PRP Now! aims to showcase the great experiences students encounter within the Professional Residency Program. PRP offers upper-level architecture students a unique opportunity to expand their education through work experience in the architectural profession. Over the past twenty years, our students have been linked with 260 firms in 29 countries. We will feature a handful of students within each session, graduate and undergraduate, domestic and international firms. PRP staff most recently had the pleasure to speak with Anthony Vannette [B.Arch. '18] about his experience.
PRP: Tell us about your PRP firm. Where are you working?
I'm at Miró Rivera Architects, here in Austin, TX. The firm has a reputation for its high-end residential and small-scale public projects in town and in the Hill Country. However, it was their 2011 design for the grand stand, observation tower, and amphitheater at the Circuit of the Americas that put the firm in the international spotlight. In recent years the work has diversified and the firm is also currently involved in a few skyscrapers in Mexico. The office is small with less than 15 design staff.
PRP: What is currently on your desk? What are you working on?
Currently occupying the most real estate of my desk are plans and renders of a residence that have been heavily sketched on in an internal design meeting. Today is the first day that I've worked on this project so I'm wrapping my head around the design while simultaneously editing the digital model. It's always an interesting experience trying to decipher Juan and Miguel's sketches and turn them into discrete geometry.
Towards the periphery of my desk is evidence of how many projects I tend to be working on at once. There are redlined details from another residence that has been consuming lots of time lately, as-built sketches I made last week for a potential new project, and details and material samples for another residence that I've been heavily involved in since I started in January. At the far reaches of my desk stands a mountain of drawings from at least five projects that I really need to organize.
PRP: Describe the firm culture? The office atmosphere?
The firm really feels like a large family, especially with Louie (Juan and Rosa's dog) around so often. Learning everyone's name on the first day and not feeling like just another face in a crowd is a big plus for me. Because the firm is quite small, there's a fair amount of overlap in the project teams which makes it relatively easy to move around from project to project as needed. So far I've been involved in at least nine projects, some as a key player (sometimes the sole draftsperson) while others I may just be helping out for a few days to get an ASK out to the contractor or a drawing set out for permit or pricing.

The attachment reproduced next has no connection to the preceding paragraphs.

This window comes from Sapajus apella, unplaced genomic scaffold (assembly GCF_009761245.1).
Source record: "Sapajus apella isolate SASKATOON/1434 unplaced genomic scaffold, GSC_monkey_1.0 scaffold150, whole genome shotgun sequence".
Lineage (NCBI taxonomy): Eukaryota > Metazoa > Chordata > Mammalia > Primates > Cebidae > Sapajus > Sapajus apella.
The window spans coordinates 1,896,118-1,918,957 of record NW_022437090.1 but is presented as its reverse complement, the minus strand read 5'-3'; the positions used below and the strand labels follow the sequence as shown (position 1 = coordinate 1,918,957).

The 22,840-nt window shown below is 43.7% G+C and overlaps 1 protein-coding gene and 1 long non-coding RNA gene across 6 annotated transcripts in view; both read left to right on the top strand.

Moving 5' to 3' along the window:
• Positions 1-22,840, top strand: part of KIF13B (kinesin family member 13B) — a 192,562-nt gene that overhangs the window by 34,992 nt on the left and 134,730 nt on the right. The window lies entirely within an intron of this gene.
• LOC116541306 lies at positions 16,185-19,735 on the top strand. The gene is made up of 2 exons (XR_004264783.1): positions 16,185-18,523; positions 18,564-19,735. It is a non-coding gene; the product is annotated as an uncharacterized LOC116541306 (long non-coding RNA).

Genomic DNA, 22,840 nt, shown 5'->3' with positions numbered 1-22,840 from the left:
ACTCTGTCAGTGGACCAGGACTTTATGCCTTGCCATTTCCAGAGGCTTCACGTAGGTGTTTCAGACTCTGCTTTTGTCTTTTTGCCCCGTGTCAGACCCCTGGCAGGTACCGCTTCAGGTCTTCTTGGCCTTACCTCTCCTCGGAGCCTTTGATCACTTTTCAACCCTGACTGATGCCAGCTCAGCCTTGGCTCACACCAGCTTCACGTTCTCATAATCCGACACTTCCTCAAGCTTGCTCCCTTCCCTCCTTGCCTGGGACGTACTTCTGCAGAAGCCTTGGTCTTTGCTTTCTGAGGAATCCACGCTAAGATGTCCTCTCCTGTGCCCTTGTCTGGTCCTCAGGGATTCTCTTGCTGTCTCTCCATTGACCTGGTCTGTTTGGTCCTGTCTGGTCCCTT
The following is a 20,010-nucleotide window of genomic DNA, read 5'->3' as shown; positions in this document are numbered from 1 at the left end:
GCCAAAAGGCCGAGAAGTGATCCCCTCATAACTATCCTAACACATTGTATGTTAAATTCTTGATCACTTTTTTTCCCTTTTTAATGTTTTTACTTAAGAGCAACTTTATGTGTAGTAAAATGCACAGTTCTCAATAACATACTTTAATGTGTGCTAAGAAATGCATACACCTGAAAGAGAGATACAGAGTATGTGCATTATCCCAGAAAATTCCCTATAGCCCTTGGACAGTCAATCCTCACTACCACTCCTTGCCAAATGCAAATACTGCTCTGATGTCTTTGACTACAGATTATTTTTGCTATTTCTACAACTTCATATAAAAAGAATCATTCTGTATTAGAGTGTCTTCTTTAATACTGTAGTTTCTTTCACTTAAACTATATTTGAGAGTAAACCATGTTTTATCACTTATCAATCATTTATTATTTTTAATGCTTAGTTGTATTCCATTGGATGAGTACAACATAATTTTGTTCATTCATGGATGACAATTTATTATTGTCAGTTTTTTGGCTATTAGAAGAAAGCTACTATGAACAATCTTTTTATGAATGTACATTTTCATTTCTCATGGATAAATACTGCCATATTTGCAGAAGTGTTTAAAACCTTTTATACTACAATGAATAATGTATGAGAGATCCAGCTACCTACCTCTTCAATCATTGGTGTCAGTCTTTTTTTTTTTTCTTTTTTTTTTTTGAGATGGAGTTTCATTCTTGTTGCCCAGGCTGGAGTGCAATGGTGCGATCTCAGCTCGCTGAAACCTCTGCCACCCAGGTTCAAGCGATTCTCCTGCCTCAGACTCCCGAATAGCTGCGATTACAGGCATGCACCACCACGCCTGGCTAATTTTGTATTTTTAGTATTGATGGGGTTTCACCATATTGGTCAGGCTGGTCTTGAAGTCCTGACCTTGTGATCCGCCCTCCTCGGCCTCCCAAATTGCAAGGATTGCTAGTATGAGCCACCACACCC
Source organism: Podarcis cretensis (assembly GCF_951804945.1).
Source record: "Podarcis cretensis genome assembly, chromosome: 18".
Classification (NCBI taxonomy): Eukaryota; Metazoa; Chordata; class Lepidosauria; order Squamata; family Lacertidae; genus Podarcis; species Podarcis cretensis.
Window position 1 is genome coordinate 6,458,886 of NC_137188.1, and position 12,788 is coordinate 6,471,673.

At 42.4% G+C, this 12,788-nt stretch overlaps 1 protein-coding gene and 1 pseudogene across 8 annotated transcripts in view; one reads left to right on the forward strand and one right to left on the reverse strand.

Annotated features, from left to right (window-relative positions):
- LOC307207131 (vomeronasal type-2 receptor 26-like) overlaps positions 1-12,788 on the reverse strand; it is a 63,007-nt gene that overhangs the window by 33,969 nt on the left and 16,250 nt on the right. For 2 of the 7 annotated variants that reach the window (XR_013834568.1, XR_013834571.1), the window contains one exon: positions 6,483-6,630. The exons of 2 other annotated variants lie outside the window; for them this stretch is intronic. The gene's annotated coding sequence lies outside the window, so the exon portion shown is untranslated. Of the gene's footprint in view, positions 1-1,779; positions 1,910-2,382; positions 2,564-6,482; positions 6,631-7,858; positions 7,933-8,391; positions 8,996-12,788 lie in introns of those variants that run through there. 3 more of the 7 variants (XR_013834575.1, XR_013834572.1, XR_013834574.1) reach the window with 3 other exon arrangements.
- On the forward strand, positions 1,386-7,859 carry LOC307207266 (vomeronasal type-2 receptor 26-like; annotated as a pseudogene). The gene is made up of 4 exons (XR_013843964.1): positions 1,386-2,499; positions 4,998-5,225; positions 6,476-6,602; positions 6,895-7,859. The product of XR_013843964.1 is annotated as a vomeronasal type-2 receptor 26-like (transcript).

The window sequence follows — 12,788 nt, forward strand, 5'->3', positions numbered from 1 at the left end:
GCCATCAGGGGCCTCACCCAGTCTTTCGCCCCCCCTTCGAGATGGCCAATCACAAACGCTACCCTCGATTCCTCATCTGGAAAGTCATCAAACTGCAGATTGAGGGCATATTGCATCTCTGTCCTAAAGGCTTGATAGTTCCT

There's also a fair share of traditions, such as getting BBQ for lunch on Mondays, sharing snacks on Wednesdays, or trying out new restaurants on Fridays, so there's always something to look forward to each week. Supplementing those are monthly events such as site visits, pool parties, or office show-and-tells. Not to mention major annual events such as the "Thanksgiving Ham" picnic held every April in Zilker Park and the AIA Design Awards which took place in May (and the office took home a couple trophies!) There's always something planned. Informal events happen all the time, too: one weekend half the office went tubing in San Marcos and another I went cycling around the Circuit of the Americas with five coworkers.
PRP: What is the first thing you'll tell your classmates upon your return to UT?
Ask lots of questions! This is my attitude towards everything, but I've found it's really important in the office. Not sure whether a truss would be top-chord bearing or bottom-chord bearing? Go ahead and ask. Wondering which method is preferred for modeling low-slope roofs in Revit? Someone knows (because there are at least three ways to do it and the office probably has a standard). Just asking the first time you encounter an uncertain situation saves a ton of time down the road because you will most likely have to draw many more wall sections or model a few more roofs in the following months. Not only that but it's the quickest way to actually grasp how, when, and why things assemble the way they do.
It's also a way of showing that you're engaged, interested, and willing to learn. You may even catch an occasional mistake and then it's really important to ask questions. Even though your work is being checked something could slip by unnoticed - a dimension here, an outdated detail there - and by the time it's the contractor's problem it really is the architect's problem. Last-minute, in the field solutions are never really pleasing for anyone. The first time I pointed out an error to a project manager I was told "you'll never work for a perfect architect - and you'll never be a perfect architect," an assessment I'll agree with so you can bet I won't stop asking questions any time soon.
PRP: As you’re finishing up the week, what are your plans for this weekend?
Since the all-too-familiar Texas Summer heat has arrived and is here to stay, I probably won't be spending much time outside anymore. All the more reason to find a nice air-conditioned venue to settle in and watch the World Cup. With the US not competing, the office had been rooting for Spain, Mexico, and Switzerland as we have staff members from those countries. Now that they've been eliminated we don't know who to cheer on!
PRP: Is there anything else that you would like to add?
Residency is a great opportunity to go far and wide, but there's nothing wrong with sticking around in Austin! Even if you're not a native Texan you've got to be used to the weather by now and if you do hail from the Lone Star State it's hard to beat being close to friends and family.